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New Editors Bring Poetic Justice to Shakespeare's Poems Hot

Ron Severdia
Written by Ron Severdia     November 04, 2007    
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New Editors Bring Poetic Justice to Shakespeare's Poems
  • by Katherine Duncan-Jones & H.R. Woudhuysen
  • Publisher: Arden
  • Published in September 27, 2007
  • 5
While sipping her morning coffee, Katherine Duncan-Jones muses on her latest project—the Arden 3 edition of Shakespeare's Poems, a project almost 15 years in the making. Co-edited with H.R. Woudhuysen, who edited the Arden 3 Love's Labour's Lost in 2002, the poems are a natural progression for Duncan-Jones, having edited Shakespeare's Sonnets for the Arden 3 series (1997).

How does one embark on such a monumental task? Duncan-Jones relates, "I started working on the poems by looking at the date and context and how they fit into the overall larger picture of Elizabethan and Jacobean literature as well as Shakespeare's own literary career."

Like any journey beginning with the first step, Duncan-Jones took on re-editing Shakespeare's sonnets back in 1992. Arden requested she also tackle the poems in the same volume, but she felt that the book would be too long and the poems deserved their own tome. As she states in the preface, Shakespeare's poems "have been generally viewed as peripheral to Shakespeare's achievement" when, in fact, they likely say more about his early work than any other piece. The Arden 2 editors agreed, tackling the poems, but leaving the sonnets unaltered from the original 1918 edition of Arden 1. Luckily, the Arden 3 editors have been focusing on giving the entire canon a fresh makeover.

When editing the sonnets, Duncan-Jones approached them as would a fan of the New York Times crossword puzzle, taking a sonnet apart each day and "solving" its intricacies. There were a few exceptions and, combined with her teaching position at Oxford, it became an even longer task than originally anticipated. Yet, it was essentially based on the "one a day" principle.

"Sonnets come in lovely bite-sized pieces," she remarks, "which is one of the reasons why teachers often like teaching them because they can spend a session on a single sonnet."

But it takes years of experience and sonnet exploration before one can get to the point of approaching the sonnet editing in this fashion. Besides a brief stint in Cambridge, Duncan-Jones has spent most of her life at Oxford working on Elizabethan history before turning her sights on Shakespeare. She's followed research and publications on the sonnets for several decades now and admits admiring Stephen Booth's (UC Berkeley professor of English) edition of the sonnets exclaiming, "I even occasionally quoted some of his witty and perceptive commentary in my edition of the sonnets."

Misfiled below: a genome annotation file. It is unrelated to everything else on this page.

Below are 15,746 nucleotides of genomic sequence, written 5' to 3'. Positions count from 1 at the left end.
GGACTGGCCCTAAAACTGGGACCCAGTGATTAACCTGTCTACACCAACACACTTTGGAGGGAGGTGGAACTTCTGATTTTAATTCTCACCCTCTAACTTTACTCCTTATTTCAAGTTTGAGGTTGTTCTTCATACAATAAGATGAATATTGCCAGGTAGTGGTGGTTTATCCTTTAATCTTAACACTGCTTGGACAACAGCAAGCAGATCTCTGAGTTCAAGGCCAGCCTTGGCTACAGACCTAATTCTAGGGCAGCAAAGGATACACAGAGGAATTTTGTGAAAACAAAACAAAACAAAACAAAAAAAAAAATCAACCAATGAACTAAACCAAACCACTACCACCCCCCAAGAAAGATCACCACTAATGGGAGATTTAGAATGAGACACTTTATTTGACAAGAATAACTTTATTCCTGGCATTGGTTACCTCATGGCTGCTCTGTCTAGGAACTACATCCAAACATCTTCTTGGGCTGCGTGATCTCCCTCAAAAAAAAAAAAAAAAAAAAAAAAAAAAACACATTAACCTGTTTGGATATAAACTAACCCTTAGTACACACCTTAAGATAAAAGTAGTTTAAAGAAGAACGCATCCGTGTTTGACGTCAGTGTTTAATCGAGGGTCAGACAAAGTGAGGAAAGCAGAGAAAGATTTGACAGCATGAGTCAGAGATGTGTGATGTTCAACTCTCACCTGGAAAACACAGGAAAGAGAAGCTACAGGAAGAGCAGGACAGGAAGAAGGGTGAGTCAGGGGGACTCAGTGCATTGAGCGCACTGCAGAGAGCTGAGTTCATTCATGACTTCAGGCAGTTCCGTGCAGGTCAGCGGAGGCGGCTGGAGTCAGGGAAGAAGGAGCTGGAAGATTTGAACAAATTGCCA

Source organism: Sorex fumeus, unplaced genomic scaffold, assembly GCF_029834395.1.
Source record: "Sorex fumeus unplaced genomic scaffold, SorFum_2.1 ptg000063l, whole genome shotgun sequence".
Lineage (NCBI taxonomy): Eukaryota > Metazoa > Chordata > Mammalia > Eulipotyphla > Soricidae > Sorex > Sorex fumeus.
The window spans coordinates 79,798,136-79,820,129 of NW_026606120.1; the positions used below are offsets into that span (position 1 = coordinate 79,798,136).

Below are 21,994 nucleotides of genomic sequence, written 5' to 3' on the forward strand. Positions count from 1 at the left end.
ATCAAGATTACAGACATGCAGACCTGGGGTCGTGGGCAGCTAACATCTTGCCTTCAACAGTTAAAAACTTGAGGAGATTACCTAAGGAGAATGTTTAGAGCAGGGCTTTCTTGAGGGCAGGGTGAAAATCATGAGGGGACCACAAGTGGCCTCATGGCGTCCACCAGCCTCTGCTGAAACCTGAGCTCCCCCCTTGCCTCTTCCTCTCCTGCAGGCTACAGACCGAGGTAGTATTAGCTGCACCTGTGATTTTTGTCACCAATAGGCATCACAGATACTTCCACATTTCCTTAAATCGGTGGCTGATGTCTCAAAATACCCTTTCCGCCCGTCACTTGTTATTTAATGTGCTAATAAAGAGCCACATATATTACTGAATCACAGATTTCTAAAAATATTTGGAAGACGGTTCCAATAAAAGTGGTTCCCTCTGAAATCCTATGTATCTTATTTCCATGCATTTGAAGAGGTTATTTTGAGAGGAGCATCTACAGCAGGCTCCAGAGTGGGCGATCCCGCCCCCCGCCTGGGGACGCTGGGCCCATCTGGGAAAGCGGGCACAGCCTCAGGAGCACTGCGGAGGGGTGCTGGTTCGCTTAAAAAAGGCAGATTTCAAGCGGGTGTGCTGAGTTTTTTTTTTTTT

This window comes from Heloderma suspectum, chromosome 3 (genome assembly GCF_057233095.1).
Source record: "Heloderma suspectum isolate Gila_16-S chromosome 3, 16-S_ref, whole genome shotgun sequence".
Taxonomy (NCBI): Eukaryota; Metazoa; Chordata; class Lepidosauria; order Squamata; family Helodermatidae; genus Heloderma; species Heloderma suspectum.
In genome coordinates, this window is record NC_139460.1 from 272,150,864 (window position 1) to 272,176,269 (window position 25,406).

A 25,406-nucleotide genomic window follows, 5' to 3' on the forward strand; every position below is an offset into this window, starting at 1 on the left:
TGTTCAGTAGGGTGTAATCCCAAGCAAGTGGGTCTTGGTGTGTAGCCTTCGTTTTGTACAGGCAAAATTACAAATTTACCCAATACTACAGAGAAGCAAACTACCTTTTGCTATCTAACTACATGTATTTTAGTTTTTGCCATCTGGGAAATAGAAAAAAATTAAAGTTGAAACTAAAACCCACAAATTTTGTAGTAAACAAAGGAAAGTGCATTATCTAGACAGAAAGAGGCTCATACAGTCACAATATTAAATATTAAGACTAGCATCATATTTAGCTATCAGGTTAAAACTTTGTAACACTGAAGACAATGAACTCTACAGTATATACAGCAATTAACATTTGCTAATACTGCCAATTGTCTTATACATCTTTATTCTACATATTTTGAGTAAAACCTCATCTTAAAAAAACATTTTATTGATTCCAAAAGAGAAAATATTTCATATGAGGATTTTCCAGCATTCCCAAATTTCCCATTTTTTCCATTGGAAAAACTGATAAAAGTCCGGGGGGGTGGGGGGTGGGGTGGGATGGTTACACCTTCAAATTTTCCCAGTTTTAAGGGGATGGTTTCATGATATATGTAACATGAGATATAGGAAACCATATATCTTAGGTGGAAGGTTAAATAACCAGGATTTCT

One would argue that another vital component is a passion for Shakespeare's sonnets. Helen Vendler, Harvard academic and author of the well-known and obsessive The Art of Shakespeare's Sonnets, has approached Shakespeare's sonnets in a highly mechanical manner. Calling them merely "verbal contraptions," Vendler deconstructs each sonnet almost as if it were a linguistic finger puzzle.

"I think she's brilliant but I want to focus on what it might have meant to its early readers or how it might connect with other poems," explains Duncan-Jones. "We're absolute polar opposites because I think we should read the sonnets to enjoy and make us think about the things explored, love, complicated relationships, putting emotions into words, and how to understand human beings. Feelings are very important."

In addition to Venus & Adonis, Lucrece, and The Passionate Pilgrim, a number of poems of questionable authorship are also included in Shakespeare's Poems. When asked her thoughts about the recent upsurge of authorship challenges Duncan-Jones replied, "I'm puzzled by it. The contemporaries of Shakespeare didn't have any doubt that the man from Stratford was the actor and the playwright. His colleagues that worked with him for 25 or 30 years knew the man and people like Richard Burbage would have known if some kind of fraud or impersonation was going on. It's just absolutely fantastical."

What does the future hold for Duncan-Jones? She's currently working on a new publication about Shakespeare's early years and reputation, following appropriately on the heels of the poems. Once she confirms a publisher, she hopes to complete it by 2009.

Shakespeare's Poems offers a gamut of supporting details around the poems themselves. Various versions of the poems are included, as well as an examination of the publishing history, and of the social and political contexts in question. The editors have also explored sources in Livy and Ovid as well as added a facsimile of Poetical Essays. Both Shakespeare's Poems and Shakespeare's Sonnets are highly recommended additions to the collections of students and scholars alike. The insightful introductory essays, detailed annotations, and polished texts contain many fresh approaches, giving them their long-overdue recognition.

Buy Shakespeare's Poems (Arden 3 Series) at
Buy Shakespeare's Sonnets (Arden 3 Series) at

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